Kaitlyn Greenidge on our Climate in Crisis
An Essay for the #ClimateVisionaries Artists' Project for Greenpeace
by Kaitlyn Greenridge
I think maybe part of having a baby at this moment is a way to counteract that profound spiral of darkness. But this is an awfully big burden to put on a person who will have to bear the brunt of a crisis she had nothing to do with making.
I always thought the world would end by the time I turned 30. It was a mantra that entered my head when I was in first or second grade, when I first heard about the hole in the ozone layer. It was something I thought about when my teachers at school told us to cut up the plastic rings in six packs so they wouldn’t choke fish. On 9/11, when I called my mother from my dorm room, a hundred miles from home, she said “You’ve been thinking something this bad would happen for years and here it is so if you want me to come get you, like you’ve always asked me to do if you think the world is ending, I’m coming.” And she did and she and I drove from Connecticut to Boston on a highway empty of all other vehicles except for Army transport trucks speeding in the opposite direction to New York.
But I turned 30 at the start of the last decade and the world didn’t end. In fact, it looked like maybe it could be getting better. There was a president in the White House who, finally, said the right things about climate change. Miraculously, the ozone hole was closing. What a relief, it seemed, to be proven wrong. I allowed myself a hopefulness, borne from the belief that maybe real life could follow the beats of a Hollywood movie and good times necessarily had to follow bad. It was hard to shake, even after the 2016 election. Surely, this was the lowest point in our great global narrative and life would begin to turn around. It was in that spirit that, even though I tracked climate change news regularly, I decided to have a baby. “Our people have always had children when the world was ending for us,” my mother told me. “If black women waited for a world that was hopeful for us to have children, we would never have them.”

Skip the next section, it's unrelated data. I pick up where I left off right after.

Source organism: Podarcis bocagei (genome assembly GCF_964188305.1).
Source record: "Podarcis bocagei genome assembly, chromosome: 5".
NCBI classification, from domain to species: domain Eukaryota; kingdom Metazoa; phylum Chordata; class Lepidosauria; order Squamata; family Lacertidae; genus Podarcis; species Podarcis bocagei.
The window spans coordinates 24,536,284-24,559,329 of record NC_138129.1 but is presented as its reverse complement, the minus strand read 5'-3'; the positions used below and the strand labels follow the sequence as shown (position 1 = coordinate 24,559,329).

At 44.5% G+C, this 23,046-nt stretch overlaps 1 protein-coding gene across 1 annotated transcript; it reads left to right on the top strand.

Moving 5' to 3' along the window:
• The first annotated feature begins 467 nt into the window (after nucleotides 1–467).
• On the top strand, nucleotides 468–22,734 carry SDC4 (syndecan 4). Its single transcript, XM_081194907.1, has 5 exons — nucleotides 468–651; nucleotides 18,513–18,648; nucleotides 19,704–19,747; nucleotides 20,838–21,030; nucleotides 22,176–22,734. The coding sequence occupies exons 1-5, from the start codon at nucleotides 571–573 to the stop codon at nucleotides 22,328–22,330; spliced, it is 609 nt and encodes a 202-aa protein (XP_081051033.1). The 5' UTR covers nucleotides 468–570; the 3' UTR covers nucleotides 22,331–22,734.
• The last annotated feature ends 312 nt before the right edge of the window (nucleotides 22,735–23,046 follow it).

But now. I hold my daughter, born in August of the last year of the decade, and read of how lakes are boiling in Siberia, Australia is on fire, the Amazon burns, and all the other horrors that we all collectively scroll past because it is too awful to bear. My mother talks to her of showing her the ocean when she’s bigger, and I realize, with a start, that she will probably be the last member of our family to swim in the waves at the Inkwell on Martha’s Vineyard—by the time she’s an adult, the island will be underwater. Already, her cousins, a decade older than her, are probably the last of our line to play in the tidal pools at Wingaersheek Beach–they’ve disappeared in the last ten years.
As these thoughts enter my head, I feel the keen, thin pleasure of catastrophizing—how it can make you feel like a brave Cassandra to point out everything wrong without ever doing anything about it. It is a pleasure that loses its appeal when you have a child. I think maybe part of having a baby at this moment is a way to counteract that profound spiral of darkness. But this is an awfully big burden to put on a person who will have to bear the brunt of a crisis she had nothing to do with making.
I’m writing this from my family’s home—where my mother and sisters and nieces live. I have thought all day today how much easier it is to mother her here, how babies are meant to be raised communally, how so much of our culture that tries to convince us that we should all live in isolation is the cause of so much despair, so much anxiety that can find its way into the actions of a Cassandra and less into the actions of building a community. In the past year I’ve listened to Naomi Klein and read my Megan Mayhew Bergman and Emily Raboteau. What all of them have pointed to is the only way to live in this crisis is to build community. That climate change will not only make earth uninhabitable, it will rend our understanding of human rights and human decency. It feels old fashioned to use that phrase, proof of how deep we are in it now, perhaps.
So I’ve chosen to have a baby at probably the worst point to do so in human history. All I can think is that I am raising her to make that community that will preserve a bit of kindness in whatever brave new world she encounters.
As we begin this critical new year in the fight against climate change, Greenpeace is giving over space on our channels to authors and artists working within the climate crisis. Acclaimed author Lauren Groff prompted artists and thinkers to write essays and art about climate change for us, and so every day this month we’ll have a new piece from that project that addresses, in some form, what it means to create in the midst of this crisis. The forces fueling climate change have the most powerful networks in history pumping out their devastating propaganda at unimaginable scale. It’s going to take everything we have from all of us – imagination equal to the task – to create the climate we’ll need to stop the crisis.
We need these voices and these visions, but they won’t be enough. We need you, too. We encourage you to check back on the Climate Visionaries Artists’ Project every day to see what’s new, and to join the conversation by sharing your work on Twitter, Facebook, and Instagram and tagging it #ClimateVisionaries.